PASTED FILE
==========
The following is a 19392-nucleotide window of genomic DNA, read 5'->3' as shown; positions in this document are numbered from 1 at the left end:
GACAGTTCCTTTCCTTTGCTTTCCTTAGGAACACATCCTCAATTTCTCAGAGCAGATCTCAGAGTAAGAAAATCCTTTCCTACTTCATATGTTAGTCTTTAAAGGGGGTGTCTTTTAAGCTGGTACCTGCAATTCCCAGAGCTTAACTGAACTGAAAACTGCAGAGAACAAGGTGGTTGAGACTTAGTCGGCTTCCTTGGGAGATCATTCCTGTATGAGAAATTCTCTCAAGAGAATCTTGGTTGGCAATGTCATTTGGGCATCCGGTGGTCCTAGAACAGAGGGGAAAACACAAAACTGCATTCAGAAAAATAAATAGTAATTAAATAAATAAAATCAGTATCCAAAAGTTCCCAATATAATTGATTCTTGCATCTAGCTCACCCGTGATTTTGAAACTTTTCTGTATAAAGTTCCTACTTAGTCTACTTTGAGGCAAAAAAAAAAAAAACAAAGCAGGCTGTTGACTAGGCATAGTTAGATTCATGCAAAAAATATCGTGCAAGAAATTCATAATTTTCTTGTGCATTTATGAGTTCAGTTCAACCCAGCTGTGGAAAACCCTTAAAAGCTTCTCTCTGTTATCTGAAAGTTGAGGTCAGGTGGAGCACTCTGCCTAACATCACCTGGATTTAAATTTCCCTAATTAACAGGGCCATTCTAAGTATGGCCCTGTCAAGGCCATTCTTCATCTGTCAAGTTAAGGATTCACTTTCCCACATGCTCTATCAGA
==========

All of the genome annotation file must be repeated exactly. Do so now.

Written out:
The following is a 19392-nucleotide window of genomic DNA, read 5'->3' as shown; positions in this document are numbered from 1 at the left end:
GACAGTTCCTTTCCTTTGCTTTCCTTAGGAACACATCCTCAATTTCTCAGAGCAGATCTCAGAGTAAGAAAATCCTTTCCTACTTCATATGTTAGTCTTTAAAGGGGGTGTCTTTTAAGCTGGTACCTGCAATTCCCAGAGCTTAACTGAACTGAAAACTGCAGAGAACAAGGTGGTTGAGACTTAGTCGGCTTCCTTGGGAGATCATTCCTGTATGAGAAATTCTCTCAAGAGAATCTTGGTTGGCAATGTCATTTGGGCATCCGGTGGTCCTAGAACAGAGGGGAAAACACAAAACTGCATTCAGAAAAATAAATAGTAATTAAATAAATAAAATCAGTATCCAAAAGTTCCCAATATAATTGATTCTTGCATCTAGCTCACCCGTGATTTTGAAACTTTTCTGTATAAAGTTCCTACTTAGTCTACTTTGAGGCAAAAAAAAAAAAAACAAAGCAGGCTGTTGACTAGGCATAGTTAGATTCATGCAAAAAATATCGTGCAAGAAATTCATAATTTTCTTGTGCATTTATGAGTTCAGTTCAACCCAGCTGTGGAAAACCCTTAAAAGCTTCTCTCTGTTATCTGAAAGTTGAGGTCAGGTGGAGCACTCTGCCTAACATCACCTGGATTTAAATTTCCCTAATTAACAGGGCCATTCTAAGTATGGCCCTGTCAAGGCCATTCTTCATCTGTCAAGTTAAGGATTCACTTTCCCACATGCTCTATCAGA